The British Prime Minister, David Cameron, has arrived in India on Monday for a 3-day visit of the country. Together with a large entourage of over 100 British executives and university leaders, the main topics of discussion will cover bilateral business and trade. Cameron, in a previous visit had planned to double the trade with India to 23 billion pounds by 2015, election year. “I’m in no doubt that India is going to one of the great success stories of this century,” he told the Hindustan Times in an interview published Monday. “And I want Britain to be one of your partners as you grow.”
Cameron’s visit is clouded by a defense scandal involving Agusta Westland, a UK subsidiary of Italian conglomerate Finmeccanica. In 2010, the Indian government had awarded a contract worth Rs.3800 crore ($700 million) to Agusta for the supply of 12 VVIP helicopters. The contract is in the process of getting scrapped because of the large scale corruption uncovered involving controversial arms agents, middlemen and huge kick-backs for winning the contract. The heads of Finmeccanica and Agusta, Giuseppe Orsi and Bruno Spagnolini were arrested and other senior executives are also under prosecution in Italy for giving kick-backs.The Indian defense ministry said that the government will invoke integrity act and other clauses in the contract if investigations uncover malpractices including bribery. The Indian government has begun its own investigations in the matter. The failure of the contract will be a setback for Cameron due to losses of jobs back home. This along with India’s decision to buy Rafale fighter aircraft (made by Dassault Aviation of France) will be some of the hot topics covered in Cameron’s visit. The partly British-made Eurofighter was one of the contenders of the $10 billion deal.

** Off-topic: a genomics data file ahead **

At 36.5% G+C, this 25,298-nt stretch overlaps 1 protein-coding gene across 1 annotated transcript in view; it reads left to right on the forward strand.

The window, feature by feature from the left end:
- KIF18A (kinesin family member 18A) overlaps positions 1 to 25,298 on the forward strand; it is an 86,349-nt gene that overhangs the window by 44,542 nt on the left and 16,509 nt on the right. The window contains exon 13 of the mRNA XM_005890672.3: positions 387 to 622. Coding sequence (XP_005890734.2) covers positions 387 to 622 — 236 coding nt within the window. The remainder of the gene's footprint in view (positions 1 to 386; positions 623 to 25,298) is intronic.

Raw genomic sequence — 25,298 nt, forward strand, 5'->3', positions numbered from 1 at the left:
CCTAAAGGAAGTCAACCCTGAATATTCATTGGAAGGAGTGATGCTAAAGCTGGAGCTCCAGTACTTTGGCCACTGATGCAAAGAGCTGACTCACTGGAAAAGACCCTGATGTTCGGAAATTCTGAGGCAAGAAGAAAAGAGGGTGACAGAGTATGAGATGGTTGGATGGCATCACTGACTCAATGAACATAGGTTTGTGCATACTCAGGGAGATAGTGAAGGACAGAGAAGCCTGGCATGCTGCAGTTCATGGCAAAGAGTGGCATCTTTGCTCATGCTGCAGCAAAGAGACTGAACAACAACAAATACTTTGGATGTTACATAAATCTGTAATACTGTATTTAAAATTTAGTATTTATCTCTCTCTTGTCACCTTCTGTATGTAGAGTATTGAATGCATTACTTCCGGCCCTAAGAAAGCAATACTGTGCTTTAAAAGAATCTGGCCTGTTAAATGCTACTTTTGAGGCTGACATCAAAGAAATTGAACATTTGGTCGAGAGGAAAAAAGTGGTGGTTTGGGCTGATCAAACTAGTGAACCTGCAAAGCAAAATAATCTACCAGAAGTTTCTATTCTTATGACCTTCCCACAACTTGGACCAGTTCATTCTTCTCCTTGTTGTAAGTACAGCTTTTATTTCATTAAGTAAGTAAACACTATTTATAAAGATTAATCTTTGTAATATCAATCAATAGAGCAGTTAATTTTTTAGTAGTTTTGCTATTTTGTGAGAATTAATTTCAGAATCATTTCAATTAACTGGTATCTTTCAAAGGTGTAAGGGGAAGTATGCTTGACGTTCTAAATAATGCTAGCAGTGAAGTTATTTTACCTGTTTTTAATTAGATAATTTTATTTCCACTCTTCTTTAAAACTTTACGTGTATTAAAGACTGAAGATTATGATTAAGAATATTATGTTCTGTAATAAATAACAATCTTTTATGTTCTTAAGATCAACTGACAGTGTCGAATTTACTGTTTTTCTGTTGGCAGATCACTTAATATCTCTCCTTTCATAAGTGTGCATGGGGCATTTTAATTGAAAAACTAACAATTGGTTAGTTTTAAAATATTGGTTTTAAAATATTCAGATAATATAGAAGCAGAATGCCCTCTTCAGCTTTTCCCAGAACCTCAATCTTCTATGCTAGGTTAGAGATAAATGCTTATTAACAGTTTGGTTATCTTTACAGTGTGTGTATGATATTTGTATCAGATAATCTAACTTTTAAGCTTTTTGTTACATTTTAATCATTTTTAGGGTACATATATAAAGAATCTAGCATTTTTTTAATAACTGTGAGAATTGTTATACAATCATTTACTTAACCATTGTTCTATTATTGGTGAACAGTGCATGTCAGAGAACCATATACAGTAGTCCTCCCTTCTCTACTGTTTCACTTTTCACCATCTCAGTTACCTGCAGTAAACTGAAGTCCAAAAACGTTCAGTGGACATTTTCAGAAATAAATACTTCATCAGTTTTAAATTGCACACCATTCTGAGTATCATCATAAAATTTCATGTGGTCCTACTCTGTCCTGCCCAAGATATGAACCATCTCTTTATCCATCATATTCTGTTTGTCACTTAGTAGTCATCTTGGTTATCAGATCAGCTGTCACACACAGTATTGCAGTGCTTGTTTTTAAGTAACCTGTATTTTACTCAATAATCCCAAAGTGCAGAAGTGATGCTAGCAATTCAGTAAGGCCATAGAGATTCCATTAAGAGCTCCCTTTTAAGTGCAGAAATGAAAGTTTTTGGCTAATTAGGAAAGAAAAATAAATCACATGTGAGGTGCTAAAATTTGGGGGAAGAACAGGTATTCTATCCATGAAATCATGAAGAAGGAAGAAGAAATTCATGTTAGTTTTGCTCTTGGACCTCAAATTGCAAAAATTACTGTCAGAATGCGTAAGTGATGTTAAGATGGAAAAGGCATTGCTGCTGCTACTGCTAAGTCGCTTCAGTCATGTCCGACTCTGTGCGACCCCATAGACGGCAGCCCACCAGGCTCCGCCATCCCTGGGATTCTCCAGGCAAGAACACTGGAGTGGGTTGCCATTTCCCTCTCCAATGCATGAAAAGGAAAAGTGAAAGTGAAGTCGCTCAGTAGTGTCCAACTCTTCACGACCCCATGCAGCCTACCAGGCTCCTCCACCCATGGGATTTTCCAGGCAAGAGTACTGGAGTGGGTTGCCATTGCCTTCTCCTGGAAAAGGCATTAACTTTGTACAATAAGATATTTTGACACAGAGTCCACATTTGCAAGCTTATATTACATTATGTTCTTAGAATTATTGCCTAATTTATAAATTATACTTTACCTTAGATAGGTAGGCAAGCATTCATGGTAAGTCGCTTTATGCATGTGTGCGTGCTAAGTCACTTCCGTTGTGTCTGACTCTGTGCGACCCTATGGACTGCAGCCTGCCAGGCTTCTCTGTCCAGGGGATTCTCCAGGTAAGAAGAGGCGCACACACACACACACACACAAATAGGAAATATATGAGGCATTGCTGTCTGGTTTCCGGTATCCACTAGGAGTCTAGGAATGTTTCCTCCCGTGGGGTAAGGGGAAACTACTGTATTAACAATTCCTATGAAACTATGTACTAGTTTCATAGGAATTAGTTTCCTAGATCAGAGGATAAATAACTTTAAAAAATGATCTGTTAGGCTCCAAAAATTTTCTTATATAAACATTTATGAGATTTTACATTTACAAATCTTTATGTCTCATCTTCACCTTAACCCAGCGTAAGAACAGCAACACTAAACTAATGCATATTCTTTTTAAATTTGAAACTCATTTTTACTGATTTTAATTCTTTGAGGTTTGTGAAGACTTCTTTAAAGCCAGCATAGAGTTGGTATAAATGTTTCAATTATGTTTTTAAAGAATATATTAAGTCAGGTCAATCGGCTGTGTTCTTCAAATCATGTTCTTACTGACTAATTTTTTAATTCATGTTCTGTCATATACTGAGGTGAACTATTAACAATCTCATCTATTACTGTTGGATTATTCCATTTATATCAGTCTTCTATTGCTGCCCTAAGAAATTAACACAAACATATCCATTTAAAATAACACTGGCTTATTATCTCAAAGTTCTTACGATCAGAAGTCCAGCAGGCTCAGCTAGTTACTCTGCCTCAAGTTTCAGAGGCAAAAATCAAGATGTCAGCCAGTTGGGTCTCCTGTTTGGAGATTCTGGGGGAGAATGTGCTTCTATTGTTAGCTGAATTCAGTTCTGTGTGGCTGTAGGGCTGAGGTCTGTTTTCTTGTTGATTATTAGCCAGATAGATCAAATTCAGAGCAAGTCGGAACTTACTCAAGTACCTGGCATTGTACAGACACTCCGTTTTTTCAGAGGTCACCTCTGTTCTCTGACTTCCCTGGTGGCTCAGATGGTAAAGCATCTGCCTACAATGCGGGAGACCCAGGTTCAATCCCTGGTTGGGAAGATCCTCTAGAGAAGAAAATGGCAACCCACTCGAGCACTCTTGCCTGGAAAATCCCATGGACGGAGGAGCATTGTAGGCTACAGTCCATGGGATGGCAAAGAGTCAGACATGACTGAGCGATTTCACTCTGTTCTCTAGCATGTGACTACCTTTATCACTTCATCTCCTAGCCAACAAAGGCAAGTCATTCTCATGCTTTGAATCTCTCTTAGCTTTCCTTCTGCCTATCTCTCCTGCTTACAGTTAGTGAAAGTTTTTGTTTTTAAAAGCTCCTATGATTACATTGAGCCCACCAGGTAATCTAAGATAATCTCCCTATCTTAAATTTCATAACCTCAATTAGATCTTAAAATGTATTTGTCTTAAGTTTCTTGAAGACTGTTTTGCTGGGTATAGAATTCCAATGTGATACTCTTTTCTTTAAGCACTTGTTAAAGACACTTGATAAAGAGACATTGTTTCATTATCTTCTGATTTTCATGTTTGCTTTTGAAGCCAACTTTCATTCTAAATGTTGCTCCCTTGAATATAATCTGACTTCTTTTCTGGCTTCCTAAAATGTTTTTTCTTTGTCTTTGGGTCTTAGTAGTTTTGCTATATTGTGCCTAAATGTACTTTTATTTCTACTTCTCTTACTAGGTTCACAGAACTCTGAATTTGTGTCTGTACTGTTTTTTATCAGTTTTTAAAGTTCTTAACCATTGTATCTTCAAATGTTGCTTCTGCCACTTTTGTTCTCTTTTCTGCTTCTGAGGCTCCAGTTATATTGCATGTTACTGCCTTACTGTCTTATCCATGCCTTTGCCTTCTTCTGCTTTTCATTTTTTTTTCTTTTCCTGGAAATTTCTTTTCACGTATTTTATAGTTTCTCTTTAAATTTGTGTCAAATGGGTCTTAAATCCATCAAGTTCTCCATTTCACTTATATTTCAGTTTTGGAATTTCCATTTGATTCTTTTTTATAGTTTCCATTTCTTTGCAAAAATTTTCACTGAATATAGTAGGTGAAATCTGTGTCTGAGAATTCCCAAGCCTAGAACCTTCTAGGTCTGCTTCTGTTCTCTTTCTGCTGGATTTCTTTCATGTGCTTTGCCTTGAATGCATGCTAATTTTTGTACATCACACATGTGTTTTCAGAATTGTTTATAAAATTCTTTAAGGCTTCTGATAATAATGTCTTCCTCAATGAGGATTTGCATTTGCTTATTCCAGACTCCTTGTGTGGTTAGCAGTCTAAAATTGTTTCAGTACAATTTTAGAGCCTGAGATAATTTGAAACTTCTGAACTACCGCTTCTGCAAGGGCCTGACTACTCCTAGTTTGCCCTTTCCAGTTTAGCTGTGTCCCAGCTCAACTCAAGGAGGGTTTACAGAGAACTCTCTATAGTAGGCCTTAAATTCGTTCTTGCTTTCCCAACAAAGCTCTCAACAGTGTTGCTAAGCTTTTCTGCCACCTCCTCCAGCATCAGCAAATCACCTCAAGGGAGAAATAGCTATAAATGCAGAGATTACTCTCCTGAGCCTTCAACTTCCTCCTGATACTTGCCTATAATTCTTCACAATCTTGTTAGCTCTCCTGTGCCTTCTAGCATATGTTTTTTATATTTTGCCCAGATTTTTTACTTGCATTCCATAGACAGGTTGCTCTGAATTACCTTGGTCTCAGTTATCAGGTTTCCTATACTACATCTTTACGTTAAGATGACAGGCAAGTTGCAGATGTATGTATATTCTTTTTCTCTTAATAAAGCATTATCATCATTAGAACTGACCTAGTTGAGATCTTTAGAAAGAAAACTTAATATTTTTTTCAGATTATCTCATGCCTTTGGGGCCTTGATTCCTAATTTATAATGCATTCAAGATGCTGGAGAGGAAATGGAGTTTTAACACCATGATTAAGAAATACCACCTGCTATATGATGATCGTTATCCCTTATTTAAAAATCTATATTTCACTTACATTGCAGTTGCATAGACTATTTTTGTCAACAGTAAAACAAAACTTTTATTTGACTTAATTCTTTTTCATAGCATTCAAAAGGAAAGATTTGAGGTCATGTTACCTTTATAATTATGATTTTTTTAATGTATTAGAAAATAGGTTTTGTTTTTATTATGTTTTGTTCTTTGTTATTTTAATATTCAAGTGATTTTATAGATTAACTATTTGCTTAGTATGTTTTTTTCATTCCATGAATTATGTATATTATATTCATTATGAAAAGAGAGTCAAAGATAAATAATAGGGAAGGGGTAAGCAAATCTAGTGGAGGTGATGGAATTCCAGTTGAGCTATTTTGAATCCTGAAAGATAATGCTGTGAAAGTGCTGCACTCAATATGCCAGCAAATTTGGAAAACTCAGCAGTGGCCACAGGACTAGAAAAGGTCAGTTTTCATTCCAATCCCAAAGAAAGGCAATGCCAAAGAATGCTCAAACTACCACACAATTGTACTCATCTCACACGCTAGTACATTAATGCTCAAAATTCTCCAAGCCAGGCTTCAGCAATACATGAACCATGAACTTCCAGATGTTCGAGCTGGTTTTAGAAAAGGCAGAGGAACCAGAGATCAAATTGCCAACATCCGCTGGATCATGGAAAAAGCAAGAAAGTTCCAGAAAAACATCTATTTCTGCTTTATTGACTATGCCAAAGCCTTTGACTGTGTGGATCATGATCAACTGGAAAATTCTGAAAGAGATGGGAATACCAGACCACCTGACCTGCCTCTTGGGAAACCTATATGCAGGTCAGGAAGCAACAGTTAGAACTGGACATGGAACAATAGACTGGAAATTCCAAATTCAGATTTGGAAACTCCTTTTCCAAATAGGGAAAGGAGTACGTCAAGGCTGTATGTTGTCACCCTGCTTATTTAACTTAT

Cameron is keen not to repeat the mistakes of David Miliband, the former British foreign secretary who connected the 2008 Mumbai terror attacks to the unresolved issues in Kashmir. This had given rise to unnecessary diplomatic tensions between the two countries.
India is forecasted to spend around $1 trillion in the next five years on infrastructure and British firms are hoping to win some of those contracts.
After Mumbai, Cameron plans to visit the capital, Delhi where he is going to gift the first Indian made Royal Mint guinea coin to the Indian Prime Minister Manmohan Singh. The legendary coins, once used widely within the British Empire during the late 17th to early 19th centuries, are now collector’s items and are also used by some as gifts. They weigh 8 grams, costs Rs.30,000 ($550) and is now made in India in collaboration with a Swiss company.
Besides business, Cameron will clear misconceptions of UK’s decision to cut immigration numbers by deterring Indian students applying to UK universities. “There is no limit on the number of students who can come from India to study at British universities. Indian businessmen and women will be “fast-tracked” to British visas” he told the media.
“I’m also determined to ensure that the service we offer to Indian businesses encourages them to come and invest in Britain,” he further added. “I think there’s more we can do here and that’s an area where I hope we can put an even more attractive offer on the table during this trip.”